Club Owners vs Bands

The other day, several of the folks at Reddit had an aneurism over this post.  The major issue is a long standing point of contention in the music world.  The idea of club owners taking advantage of musicians.

Generally this is “pay to play” or maybe unpaid gigs.  Generally the club puts zero effort into promotion, almost as if they don’t want the bands to play.

Musicians take the stance that they are being treated like indentured servants.  And I think the attitude was nicely summed up in this post.

Now, Mr Goldberg made some very valid points.  I’d argue the premise of hiring the wine bar to deliver liquor for next to nothing is a fallacy as you’re talking about a consumable good with a defined market value vs an abstract “product” with no universal value… but let’s leave that alone for now.

We can argue till the end of time about who is right here (if anybody).  But that argument won’t tell us the most important piece of information.

Why?

Why do clubs not pay bands a fair and standardized wage for their performances?  Why are the cards seemingly stacked against bands?

Let’s see if we can tackle this one… I don’t know that answers will come about, but it at least might make for some good discussion.  I’m going to try and bring up some ideas and questions, and explore them in greater detail wherever I can.

Club owners are breaking the law by not paying a fair wage to bands!

Let’s get this out of the way immediately.  Bands are independent contractors.  They do not need to be paid minimum wage, or any wage.  There may be some states/counties/cities where that is different, but on the national scale that’s how it works.  Sorry.

Club owners hate musicians!

Alright, I’m being a little silly here.  But it almost seems that way from the musician standpoint.  But I simply default to the belief that if this were true, they would just get a jukebox.

Club owners should be promoting shows.

Well, they do, to some extent.  Bare minimum, they’ll hang up your posters.  Generally they have some sort of web presence where they mention the shows.  Lots of clubs will put listings in various local papers as well.  Given that a local club usually has a much bigger audience than the bands playing there, this isn’t horrible.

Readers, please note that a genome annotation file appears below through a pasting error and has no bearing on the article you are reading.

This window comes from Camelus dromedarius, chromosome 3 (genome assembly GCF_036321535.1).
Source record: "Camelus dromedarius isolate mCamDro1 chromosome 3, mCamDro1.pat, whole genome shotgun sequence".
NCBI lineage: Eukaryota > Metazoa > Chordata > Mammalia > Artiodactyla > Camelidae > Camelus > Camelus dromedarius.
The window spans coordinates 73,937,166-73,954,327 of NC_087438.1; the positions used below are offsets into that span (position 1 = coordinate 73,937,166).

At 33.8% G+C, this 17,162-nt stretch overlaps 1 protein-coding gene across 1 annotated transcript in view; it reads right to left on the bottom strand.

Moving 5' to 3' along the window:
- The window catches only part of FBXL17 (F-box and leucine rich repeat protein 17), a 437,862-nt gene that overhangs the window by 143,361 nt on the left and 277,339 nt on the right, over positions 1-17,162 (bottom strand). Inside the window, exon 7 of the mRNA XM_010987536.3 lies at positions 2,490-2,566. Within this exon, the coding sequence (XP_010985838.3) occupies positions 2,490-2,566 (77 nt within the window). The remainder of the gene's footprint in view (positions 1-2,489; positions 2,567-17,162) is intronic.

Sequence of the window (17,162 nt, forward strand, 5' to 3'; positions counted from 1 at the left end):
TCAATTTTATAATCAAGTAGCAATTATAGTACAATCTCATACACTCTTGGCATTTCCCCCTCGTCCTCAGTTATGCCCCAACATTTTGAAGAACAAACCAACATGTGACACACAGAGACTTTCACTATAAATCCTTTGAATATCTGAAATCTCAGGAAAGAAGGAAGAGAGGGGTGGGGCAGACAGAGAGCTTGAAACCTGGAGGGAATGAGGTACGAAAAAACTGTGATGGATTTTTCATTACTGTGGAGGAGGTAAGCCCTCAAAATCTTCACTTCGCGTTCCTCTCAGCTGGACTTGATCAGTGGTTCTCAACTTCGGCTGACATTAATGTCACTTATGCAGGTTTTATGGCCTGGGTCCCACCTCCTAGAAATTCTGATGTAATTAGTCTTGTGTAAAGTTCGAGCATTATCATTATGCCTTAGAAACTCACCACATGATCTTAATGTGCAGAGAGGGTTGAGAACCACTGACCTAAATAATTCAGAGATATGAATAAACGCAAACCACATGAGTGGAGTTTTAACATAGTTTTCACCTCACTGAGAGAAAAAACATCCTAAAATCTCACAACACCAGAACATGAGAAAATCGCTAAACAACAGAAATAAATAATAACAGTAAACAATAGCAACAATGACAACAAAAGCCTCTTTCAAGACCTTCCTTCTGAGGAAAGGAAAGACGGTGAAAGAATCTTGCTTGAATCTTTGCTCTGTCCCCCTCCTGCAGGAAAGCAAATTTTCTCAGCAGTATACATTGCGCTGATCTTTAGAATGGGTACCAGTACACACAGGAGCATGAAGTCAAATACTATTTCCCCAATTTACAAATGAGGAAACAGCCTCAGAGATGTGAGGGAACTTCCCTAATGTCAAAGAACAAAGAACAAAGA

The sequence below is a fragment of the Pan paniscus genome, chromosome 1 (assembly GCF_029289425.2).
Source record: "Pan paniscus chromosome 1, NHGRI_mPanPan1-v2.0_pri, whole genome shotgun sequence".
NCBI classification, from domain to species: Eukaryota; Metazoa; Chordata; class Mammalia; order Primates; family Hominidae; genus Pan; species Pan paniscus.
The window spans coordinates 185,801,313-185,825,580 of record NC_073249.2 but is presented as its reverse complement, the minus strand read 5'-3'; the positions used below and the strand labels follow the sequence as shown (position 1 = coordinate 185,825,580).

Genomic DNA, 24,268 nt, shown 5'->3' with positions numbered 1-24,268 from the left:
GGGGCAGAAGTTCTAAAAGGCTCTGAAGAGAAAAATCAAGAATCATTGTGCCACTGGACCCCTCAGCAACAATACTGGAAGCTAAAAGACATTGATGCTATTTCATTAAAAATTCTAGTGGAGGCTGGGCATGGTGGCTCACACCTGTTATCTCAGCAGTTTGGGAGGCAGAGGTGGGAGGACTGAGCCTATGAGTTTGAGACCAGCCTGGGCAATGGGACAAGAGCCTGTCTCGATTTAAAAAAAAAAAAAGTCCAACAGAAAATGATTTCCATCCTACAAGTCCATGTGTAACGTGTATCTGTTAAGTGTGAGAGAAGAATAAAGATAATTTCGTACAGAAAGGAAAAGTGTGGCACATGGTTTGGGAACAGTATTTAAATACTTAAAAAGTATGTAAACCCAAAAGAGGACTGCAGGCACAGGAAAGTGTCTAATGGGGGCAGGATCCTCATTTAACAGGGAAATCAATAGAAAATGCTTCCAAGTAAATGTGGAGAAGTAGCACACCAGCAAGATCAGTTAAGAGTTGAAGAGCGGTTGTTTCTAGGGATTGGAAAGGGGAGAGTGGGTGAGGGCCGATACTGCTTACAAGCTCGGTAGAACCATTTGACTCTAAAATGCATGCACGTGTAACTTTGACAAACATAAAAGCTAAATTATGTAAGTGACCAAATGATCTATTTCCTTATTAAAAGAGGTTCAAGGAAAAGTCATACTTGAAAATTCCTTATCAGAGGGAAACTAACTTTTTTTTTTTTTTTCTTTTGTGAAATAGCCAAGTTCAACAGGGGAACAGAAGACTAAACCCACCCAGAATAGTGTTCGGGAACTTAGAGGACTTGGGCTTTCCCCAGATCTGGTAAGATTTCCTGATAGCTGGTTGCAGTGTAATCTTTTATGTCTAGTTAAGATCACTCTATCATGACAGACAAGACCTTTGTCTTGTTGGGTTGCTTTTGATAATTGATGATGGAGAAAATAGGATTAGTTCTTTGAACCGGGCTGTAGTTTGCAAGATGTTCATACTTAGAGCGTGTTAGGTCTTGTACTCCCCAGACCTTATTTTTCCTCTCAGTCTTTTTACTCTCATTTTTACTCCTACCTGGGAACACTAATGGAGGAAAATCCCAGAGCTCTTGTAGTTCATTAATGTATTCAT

Beyond that, it’s tough to expect much.  The club has to pay the rent, the staff, the supply costs, the insurance, the taxes, etc.  While that might make you think it’s in their best interest to promote the hell out of shows, the reality is the opposite.  It costs a ton to do a wide scale promotion effort.  We’re talking multiple staff members, ad buys (print/radio/tv/web), print costs, PR, and then some.

If you put in all that work and the show is a big hit, you might break even (this is why the larger clubs charge all sorts of ticket fees).  If the show is a flop, you lost out really bad.

So it’s in their best interest to put more on the bands.  Find bands that are willing to show they believe in themselves and go out and sell.  And deliver.  If the band doesn’t deliver?  The club likely loses money (extra staff [sound & door], fewer patrons).  But, they don’t lose nearly as much as if they did all the leg work for the band and it still failed.

Clubs should be screening the bands they book

There’s a lot of different arguments you could make for or against this one, but the biggest thing I can say against it is that it’s just not going to work.

For one, doing your homework to ensure the bands can deliver a great show and great crowd will automatically exclude new bands.  Beyond that, some bands only work in certain neighborhoods/clubs, some sound great in recordings but stink live, some are just great BS artists.

And in most cities, the small clubs are bars first and music venues second.  The owners are professionals at slinging booze.  Their best indicator of which bands are good is to book them and see if drink sales go up.

Basically, let the audience decide.

Music is not socially respected